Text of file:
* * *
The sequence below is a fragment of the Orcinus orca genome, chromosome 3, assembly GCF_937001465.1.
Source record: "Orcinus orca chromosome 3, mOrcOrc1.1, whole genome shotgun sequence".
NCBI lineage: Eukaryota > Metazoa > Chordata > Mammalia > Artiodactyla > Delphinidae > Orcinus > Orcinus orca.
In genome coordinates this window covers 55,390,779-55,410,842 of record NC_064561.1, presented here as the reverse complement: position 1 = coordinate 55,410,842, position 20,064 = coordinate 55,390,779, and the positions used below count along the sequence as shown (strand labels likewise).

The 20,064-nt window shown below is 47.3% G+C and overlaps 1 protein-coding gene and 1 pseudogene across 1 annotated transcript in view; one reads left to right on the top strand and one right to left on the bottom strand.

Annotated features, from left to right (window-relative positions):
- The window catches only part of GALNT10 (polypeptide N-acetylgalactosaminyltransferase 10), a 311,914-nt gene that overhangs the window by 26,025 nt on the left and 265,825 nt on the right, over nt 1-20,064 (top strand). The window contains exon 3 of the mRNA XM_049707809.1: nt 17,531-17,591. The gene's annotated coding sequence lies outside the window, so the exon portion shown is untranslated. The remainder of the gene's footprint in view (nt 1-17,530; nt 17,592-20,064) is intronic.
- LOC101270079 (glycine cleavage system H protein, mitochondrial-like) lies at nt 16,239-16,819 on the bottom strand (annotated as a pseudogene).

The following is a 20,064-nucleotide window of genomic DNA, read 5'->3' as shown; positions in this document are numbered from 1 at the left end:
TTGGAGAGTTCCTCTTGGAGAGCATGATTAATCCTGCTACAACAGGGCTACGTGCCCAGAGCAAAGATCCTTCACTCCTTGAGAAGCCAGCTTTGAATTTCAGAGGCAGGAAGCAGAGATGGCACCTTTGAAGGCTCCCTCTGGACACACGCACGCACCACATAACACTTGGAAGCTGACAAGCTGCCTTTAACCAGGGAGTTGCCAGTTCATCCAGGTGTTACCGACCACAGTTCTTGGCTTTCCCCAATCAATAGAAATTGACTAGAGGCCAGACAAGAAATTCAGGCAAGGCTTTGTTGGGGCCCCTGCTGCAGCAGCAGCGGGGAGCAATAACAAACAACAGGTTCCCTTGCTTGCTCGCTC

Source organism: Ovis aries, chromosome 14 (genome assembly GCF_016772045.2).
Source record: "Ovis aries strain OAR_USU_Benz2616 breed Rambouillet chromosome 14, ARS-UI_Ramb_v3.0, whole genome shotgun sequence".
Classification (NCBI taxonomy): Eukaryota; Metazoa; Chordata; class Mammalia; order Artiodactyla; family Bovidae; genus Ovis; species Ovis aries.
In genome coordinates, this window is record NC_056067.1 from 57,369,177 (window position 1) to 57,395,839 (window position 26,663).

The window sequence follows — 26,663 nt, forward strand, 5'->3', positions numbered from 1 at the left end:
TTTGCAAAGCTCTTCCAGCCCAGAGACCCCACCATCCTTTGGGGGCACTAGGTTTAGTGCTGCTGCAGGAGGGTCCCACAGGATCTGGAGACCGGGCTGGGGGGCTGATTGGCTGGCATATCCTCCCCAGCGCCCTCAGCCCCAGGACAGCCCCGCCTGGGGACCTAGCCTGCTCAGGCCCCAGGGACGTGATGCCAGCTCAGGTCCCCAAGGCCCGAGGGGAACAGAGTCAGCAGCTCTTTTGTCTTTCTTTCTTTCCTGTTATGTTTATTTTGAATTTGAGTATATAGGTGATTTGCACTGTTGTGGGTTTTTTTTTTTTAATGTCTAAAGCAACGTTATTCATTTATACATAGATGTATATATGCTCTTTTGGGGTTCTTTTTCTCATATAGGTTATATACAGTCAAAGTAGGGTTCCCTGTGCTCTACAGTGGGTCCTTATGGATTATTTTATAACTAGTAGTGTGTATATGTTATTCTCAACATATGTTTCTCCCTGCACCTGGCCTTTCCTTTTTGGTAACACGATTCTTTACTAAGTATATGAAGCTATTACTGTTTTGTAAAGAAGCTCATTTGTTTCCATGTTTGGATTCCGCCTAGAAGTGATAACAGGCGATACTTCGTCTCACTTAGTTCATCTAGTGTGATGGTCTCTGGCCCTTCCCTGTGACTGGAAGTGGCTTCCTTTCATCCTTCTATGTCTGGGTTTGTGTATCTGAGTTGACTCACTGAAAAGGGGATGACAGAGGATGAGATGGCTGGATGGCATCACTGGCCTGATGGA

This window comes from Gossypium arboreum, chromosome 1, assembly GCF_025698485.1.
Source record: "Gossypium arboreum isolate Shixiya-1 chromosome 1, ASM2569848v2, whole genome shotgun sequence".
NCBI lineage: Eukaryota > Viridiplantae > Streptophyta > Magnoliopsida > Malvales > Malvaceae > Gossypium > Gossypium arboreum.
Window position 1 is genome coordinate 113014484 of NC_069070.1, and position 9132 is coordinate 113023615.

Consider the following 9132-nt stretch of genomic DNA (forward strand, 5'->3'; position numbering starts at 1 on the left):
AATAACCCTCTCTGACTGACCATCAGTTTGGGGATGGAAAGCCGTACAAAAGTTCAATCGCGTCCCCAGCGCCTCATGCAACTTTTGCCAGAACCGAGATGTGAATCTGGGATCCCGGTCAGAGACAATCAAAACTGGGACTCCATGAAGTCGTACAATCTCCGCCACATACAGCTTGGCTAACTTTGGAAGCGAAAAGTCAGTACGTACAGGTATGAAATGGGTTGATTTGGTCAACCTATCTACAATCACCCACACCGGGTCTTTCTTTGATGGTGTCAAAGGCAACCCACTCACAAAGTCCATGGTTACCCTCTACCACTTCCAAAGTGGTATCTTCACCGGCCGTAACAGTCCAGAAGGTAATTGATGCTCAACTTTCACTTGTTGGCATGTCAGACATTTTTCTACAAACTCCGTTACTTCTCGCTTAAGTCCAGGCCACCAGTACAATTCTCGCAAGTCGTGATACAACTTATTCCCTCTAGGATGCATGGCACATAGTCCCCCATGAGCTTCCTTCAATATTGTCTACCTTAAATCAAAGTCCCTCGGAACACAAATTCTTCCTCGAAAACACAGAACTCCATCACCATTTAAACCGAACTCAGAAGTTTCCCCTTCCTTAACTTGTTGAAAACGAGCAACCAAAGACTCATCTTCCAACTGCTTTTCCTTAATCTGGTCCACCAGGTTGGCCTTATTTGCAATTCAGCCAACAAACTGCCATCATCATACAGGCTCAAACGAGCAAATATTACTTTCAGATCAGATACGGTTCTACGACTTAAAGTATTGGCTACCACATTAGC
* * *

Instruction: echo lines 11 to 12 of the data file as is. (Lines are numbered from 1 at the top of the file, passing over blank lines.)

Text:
Source organism: Ovis aries, chromosome 14 (genome assembly GCF_016772045.2).
Source record: "Ovis aries strain OAR_USU_Benz2616 breed Rambouillet chromosome 14, ARS-UI_Ramb_v3.0, whole genome shotgun sequence".